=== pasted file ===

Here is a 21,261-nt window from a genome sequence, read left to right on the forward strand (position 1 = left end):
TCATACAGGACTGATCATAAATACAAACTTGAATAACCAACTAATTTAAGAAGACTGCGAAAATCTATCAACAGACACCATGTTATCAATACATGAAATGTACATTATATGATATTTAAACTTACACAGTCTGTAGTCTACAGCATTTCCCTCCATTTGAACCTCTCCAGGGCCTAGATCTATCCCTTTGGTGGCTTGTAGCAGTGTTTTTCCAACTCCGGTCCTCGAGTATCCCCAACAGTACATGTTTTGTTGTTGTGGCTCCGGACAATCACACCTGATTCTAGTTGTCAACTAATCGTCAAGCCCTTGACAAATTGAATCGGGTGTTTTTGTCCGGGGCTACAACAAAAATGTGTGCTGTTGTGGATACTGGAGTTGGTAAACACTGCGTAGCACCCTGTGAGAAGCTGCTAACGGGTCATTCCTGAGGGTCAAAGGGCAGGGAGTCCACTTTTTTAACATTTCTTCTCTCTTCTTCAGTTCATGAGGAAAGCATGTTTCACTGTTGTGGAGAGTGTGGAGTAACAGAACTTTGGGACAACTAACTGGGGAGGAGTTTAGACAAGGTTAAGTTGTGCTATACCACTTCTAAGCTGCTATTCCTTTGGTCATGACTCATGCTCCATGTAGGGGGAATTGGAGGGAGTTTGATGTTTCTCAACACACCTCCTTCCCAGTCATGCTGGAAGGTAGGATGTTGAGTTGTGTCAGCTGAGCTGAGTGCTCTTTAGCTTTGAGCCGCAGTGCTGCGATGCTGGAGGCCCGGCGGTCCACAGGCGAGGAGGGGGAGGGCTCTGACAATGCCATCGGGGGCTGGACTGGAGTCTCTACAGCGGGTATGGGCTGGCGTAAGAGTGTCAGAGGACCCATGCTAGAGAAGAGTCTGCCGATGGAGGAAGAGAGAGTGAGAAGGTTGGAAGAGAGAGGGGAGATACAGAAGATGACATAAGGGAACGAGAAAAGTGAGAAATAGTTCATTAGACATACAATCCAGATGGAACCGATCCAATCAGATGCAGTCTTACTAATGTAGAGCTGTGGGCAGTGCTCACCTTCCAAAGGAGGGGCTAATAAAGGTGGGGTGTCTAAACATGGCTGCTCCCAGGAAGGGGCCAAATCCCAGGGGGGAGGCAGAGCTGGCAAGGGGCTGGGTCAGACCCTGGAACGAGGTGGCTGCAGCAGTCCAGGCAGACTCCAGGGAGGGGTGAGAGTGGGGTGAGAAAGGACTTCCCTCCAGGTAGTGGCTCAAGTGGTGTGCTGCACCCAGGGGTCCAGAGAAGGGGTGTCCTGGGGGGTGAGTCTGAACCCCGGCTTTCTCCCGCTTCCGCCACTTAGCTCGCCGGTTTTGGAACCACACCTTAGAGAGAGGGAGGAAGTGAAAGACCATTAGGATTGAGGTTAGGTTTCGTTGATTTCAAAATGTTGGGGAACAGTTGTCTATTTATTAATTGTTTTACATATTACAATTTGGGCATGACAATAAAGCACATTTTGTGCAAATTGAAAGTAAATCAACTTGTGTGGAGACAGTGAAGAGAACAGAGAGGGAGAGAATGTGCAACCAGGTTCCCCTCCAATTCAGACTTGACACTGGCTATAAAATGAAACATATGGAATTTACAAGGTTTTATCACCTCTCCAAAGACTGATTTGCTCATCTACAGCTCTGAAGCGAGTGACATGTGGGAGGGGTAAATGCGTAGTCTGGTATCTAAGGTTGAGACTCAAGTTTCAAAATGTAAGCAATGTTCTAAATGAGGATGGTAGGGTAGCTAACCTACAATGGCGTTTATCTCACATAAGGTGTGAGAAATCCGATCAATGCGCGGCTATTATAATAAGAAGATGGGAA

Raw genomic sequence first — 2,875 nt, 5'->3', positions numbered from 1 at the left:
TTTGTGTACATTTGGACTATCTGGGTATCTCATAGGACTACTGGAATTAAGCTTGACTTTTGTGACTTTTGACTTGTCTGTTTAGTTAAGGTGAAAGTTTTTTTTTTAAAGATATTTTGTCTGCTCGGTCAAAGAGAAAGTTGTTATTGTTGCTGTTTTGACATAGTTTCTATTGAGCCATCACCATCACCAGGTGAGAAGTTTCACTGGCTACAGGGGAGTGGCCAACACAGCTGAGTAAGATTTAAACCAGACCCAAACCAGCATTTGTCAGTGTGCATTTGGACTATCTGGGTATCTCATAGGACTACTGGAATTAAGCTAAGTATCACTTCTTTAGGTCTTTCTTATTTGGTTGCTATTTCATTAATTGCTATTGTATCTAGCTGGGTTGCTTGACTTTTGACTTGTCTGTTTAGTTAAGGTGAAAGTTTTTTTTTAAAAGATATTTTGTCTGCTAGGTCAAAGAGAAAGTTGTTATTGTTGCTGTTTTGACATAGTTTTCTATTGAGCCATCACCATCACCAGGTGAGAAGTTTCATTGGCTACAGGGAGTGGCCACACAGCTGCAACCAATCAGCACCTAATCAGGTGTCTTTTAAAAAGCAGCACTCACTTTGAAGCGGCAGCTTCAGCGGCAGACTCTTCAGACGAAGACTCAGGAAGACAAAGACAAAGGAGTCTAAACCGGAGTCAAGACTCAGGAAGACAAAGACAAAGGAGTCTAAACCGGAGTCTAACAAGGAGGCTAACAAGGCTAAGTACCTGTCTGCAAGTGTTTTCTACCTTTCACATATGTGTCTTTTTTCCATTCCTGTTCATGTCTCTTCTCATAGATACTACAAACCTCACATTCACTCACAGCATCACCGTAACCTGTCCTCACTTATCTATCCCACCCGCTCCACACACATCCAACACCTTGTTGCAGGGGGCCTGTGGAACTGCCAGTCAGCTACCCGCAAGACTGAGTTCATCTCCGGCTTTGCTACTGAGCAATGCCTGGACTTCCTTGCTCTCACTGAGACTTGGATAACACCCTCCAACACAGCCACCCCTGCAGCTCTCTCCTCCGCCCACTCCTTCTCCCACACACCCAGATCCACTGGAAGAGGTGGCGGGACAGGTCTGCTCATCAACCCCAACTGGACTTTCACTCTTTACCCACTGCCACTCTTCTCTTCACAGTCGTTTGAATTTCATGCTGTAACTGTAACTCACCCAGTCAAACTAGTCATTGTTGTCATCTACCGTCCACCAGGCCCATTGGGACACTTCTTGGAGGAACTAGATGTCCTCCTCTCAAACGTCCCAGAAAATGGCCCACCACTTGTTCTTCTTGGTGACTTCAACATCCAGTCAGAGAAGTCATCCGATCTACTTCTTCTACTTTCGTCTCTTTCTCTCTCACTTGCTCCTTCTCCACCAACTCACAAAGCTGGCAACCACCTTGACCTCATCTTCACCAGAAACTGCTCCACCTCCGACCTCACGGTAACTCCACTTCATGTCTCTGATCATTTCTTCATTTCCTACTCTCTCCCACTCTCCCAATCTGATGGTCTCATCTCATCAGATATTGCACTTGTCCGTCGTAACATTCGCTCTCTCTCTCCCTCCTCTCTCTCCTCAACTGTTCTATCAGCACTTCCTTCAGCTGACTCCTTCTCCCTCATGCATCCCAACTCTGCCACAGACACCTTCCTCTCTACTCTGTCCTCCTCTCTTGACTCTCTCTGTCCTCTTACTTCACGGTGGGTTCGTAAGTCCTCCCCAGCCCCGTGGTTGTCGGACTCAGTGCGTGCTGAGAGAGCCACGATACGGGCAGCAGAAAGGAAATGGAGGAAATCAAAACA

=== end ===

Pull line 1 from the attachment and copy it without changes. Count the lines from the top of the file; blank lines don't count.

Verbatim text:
Here is a 21,261-nt window from a genome sequence, read left to right on the forward strand (position 1 = left end):